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I've got a counter-proposal. The business logic for this is pretty trivial. Indeed, it's likely to just be an abstraction of the already existing "InputStream.read() result ignored" inspection. If it didn't take the config panel, I'd just do it, and it would probably only take an hour. I've also got a couple of other inspections (one very powerful) that also need a "list of regexes" config panel. Alas, my UI design and Swing skills are not really up to the task. If some kind soul would send me code for an appropriate JPanel, I would finish off this inspection and the others, and thank the provider profusely in the release notes and wiki.

I'm also for submitting input on listing of method values that shouldn't be ignored. Entries should be either easy to forget, or dangerous if forgotten (or ideally both). I'll start

InputStream.read()
String.substring()
String.replace()
String.replaceAll()
String.replaceFirst()
String.intern()
String.toLowerCase()
String.toUpperCase()
String.replaceFirst()
Color.darker()
Color.lighter()
Any constructor(?)

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I could probably do this panel for you, I'd just need to know how you'd
want to interface with it... would you just want to pass the panel an
array of strings (e.g. on construction) and be able to query an array
back out again? Plus just simple validation of the regexes as they are
being added/changed?

N.

Dave Griffith wrote:

I've got a counter-proposal. The business logic for this is pretty trivial. Indeed, it's likely to just be an abstraction of the already existing "InputStream.read() result ignored" inspection. If it didn't take the config panel, I'd just do it, and it would probably only take an hour. I've also got a couple of other inspections (one very powerful) that also need a "list of regexes" config panel. Alas, my UI design and Swing skills are not really up to the task. If some kind soul would send me code for an appropriate JPanel, I would finish off this inspection and the others, and thank the provider profusely in the release notes and wiki.

I'm also for submitting input on listing of method values that shouldn't be ignored. Entries should be either easy to forget, or dangerous if forgotten (or ideally both). I'll start

InputStream.read()
String.substring()
String.replace()
String.replaceAll()
String.replaceFirst()
String.intern()
String.toLowerCase()
String.toUpperCase()
String.replaceFirst()
Color.darker()
Color.lighter()
Any constructor(?)

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Roughly in order of severity:
1/ Methods that don't quite do what they sound like they should and have
tripped me up (or nearly) at least once
BigDecimal.movePointLeft(int)
BigDecimal.movePointRight(int)
BigDecimal.negate()
BigDecimal.setScale(int)
BigInteger.clearBit(int)
BigInteger.flipBit(int)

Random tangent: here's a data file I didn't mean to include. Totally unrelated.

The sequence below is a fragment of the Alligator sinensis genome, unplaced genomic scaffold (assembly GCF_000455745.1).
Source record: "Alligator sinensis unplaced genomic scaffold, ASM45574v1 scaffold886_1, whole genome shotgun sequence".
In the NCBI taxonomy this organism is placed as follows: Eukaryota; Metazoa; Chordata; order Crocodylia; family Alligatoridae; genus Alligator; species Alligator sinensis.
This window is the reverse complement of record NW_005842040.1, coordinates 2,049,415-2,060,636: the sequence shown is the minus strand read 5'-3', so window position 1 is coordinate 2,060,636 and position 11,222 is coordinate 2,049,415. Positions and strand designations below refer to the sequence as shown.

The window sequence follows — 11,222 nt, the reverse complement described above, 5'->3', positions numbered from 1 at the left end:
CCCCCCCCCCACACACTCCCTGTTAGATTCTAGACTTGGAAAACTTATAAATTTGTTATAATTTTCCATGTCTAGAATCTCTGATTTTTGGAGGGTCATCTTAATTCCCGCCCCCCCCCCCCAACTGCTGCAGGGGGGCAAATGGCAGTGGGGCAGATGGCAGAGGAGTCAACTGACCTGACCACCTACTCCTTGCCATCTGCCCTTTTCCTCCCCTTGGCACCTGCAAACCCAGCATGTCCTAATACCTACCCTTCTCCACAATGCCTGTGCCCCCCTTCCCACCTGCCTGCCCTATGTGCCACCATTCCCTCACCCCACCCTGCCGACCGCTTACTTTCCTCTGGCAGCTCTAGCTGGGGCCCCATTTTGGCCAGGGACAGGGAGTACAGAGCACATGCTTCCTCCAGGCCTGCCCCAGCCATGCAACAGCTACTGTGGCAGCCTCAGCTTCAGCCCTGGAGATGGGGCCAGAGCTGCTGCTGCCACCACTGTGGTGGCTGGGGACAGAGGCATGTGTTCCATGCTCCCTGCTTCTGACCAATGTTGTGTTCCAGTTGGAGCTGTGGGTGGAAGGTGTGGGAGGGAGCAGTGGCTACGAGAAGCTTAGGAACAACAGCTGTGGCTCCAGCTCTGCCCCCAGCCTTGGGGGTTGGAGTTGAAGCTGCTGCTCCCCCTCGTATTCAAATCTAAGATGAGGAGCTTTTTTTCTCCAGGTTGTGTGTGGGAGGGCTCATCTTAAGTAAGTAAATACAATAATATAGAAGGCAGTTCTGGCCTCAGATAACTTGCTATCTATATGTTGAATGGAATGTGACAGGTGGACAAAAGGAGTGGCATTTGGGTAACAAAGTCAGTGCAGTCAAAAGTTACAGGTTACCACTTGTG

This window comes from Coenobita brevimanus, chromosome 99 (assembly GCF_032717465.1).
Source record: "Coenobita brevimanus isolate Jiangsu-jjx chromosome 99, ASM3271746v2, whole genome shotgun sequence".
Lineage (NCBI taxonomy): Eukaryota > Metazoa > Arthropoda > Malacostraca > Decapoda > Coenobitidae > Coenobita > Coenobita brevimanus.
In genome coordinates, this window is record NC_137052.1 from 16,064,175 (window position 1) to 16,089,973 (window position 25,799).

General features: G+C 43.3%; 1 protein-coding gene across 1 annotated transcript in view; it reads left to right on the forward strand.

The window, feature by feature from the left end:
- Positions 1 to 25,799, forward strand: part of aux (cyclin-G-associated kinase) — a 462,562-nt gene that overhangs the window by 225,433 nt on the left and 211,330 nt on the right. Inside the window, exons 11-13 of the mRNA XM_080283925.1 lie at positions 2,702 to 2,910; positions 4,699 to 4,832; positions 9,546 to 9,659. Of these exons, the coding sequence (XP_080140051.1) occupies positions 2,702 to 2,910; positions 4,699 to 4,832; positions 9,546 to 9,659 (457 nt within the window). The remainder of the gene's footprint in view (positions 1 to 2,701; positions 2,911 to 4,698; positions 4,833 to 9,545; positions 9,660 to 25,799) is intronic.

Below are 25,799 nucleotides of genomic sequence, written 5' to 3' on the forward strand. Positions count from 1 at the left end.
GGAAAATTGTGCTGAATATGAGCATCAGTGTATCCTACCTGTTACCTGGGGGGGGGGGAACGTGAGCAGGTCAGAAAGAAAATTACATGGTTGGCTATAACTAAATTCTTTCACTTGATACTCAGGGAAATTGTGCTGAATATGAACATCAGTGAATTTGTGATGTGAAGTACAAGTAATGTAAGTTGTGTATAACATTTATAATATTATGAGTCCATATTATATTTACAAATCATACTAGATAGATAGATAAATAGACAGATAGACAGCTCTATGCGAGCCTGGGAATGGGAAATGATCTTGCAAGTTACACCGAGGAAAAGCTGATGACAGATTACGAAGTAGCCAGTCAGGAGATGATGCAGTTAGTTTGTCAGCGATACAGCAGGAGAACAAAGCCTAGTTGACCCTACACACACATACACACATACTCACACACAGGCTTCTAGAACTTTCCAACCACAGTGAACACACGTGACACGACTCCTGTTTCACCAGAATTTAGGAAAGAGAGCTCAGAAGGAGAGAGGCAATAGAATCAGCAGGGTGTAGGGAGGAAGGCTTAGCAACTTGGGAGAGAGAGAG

BigInteger.negate()
BigInteger.setBit(n)
BigInteger.shiftLeft(int)
BigInteger.shiftRight(int)

2/ Methods that maybe sound like they should modify?
BigDecimal.abs()
BigDecimal.add(BigDecimal)
BigDecimal.divide(BigDecimal,int)
BigDecimal.divide(BigDecimal,int,int)
BigDecimal.multiply(BigDecimal)
BigDecimal.subtract(BigDecimal)
BigInteger.abs()
BigInteger.add(BigInteger)
BigInteger.and(BigInteger)
BigInteger.andNot(BigInteger)
BigInteger.divide(BigInteger)
BigInteger.divideAndRemainder(BigInteger)
BigInteger.mod(BigInteger)
BigInteger.modInverse(BigInteger)
BigInteger.multiply(BigInteger)
BigInteger.not()
BigInteger.or(BigInteger)
BigInteger.pow(int)
BigInteger.remainder(BigInteger)
BigInteger.subtract(BigInteger)
BigInteger.xor(BigInteger)

3/ While I'm at it ...
Number.byteValue()
Number.doubleValue()
Number.floatValue()
Number.intValue()
Number.longValue()
Number.shortValue()

4/ Any compareTo, equals or toString method?

Actually now that I've actually typed the blasted things out I think the
only ones I would really use wrongly and not notice are the first set -
anything else is usually pretty clear from the semantics of the code.
You be the judge, it'll break my heart to delete all that typing!

Robbie

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All the panel code will be living inside an inspection class, which will have the list of regexes as a public field. The panel code should manipulate that field directly. It has to be this way for the built-in inspection configuration management code to work. Simple validation on add/change seems fine.

--Dave Griffith

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OK, well if you can forward me the relevant class(es) I'll see what I
can do. You mentioned that you'd want to reuse the same class with
another inspection so unless you're going to copy'n'paste there's going
to need to be some decoupling somewhere along the line either via an
interface on your side or by events generated by my ui. I'm sure it
will all become clear... :)

N.

Dave Griffith wrote:

All the panel code will be living inside an inspection class, which will have the list of regexes as a public field. The panel code should manipulate that field directly. It has to be this way for the built-in inspection configuration management code to work. Simple validation on add/change seems fine.

--Dave Griffith